A visionary architect from Iraq gets well-deserved attention in Winter’s new picture-book biography about a woman of courage whose ideas and persistence influenced the world.
Zaha Hadid, a native of Baghdad, grows up admiring nature and patterns. She designs her own clothes, wonders at the ruins in her homeland, and dreams of designing cities. “Zaha has ideas.” Zaha studies math, then leaves home to study architecture in London. She then sets to work planning and designing what the world has never seen: buildings conceived after the shapes and patterns of nature. Working past the initial rejection and discrimination she faces, Zaha grows her firm from one room to an entire building. Eventually, her designs are built all over the world. Her architects continued “making models of her visions” even after her death, which is gently portrayed in this book for young readers. The illustrations in this portrait are fresh and spare, highlighting the concepts behind Zaha’s designs. As in Winter’s other picture books, the use of color, shape, and pattern in the artwork pairs beautifully with the straightforward text to tell this intriguing story. The text makes a delightful read-aloud, and it’s engaging enough to grab the attention of independent readers as well.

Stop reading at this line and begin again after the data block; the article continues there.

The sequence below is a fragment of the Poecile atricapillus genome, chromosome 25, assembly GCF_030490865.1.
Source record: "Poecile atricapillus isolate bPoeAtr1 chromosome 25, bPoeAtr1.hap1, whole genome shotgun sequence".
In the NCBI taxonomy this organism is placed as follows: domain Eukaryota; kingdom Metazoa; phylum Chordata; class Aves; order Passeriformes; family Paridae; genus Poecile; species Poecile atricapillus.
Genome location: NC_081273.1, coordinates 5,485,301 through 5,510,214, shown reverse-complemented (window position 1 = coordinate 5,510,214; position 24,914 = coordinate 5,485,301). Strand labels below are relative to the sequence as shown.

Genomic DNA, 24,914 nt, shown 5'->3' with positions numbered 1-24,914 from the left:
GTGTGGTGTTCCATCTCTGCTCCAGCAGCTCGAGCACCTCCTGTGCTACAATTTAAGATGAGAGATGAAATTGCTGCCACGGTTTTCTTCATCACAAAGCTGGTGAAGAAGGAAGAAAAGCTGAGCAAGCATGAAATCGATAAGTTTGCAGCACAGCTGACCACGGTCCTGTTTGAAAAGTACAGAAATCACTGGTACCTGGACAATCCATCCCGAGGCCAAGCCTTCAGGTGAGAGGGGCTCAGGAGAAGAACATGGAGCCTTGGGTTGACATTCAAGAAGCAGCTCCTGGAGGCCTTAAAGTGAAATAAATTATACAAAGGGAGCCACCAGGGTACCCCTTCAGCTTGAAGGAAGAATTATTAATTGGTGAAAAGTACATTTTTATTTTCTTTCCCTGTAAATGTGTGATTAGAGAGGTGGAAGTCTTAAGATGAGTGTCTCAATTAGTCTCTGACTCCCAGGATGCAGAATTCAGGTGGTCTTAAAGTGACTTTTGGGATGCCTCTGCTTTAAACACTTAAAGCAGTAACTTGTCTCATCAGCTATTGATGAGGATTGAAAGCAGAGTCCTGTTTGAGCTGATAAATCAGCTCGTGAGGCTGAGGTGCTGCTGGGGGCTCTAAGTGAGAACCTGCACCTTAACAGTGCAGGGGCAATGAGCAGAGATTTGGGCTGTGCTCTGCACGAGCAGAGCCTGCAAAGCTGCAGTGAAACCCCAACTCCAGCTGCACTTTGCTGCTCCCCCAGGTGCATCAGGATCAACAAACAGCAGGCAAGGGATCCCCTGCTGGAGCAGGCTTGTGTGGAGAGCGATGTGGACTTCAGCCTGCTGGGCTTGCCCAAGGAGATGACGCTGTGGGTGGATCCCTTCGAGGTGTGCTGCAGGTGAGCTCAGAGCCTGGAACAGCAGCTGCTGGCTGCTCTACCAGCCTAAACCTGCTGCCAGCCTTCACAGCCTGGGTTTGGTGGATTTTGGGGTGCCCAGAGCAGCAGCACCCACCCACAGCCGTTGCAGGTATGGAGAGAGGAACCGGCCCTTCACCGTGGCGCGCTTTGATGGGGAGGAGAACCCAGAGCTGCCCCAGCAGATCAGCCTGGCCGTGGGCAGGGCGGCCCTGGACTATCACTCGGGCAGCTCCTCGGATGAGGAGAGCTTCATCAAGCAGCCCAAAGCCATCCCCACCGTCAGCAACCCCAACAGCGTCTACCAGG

This powerful biography is a boon for all children and is particularly valuable for children outside of the mainstream who have large visions and dreams of their own. (author’s note, sources.) (Picture book/biography. 5-10)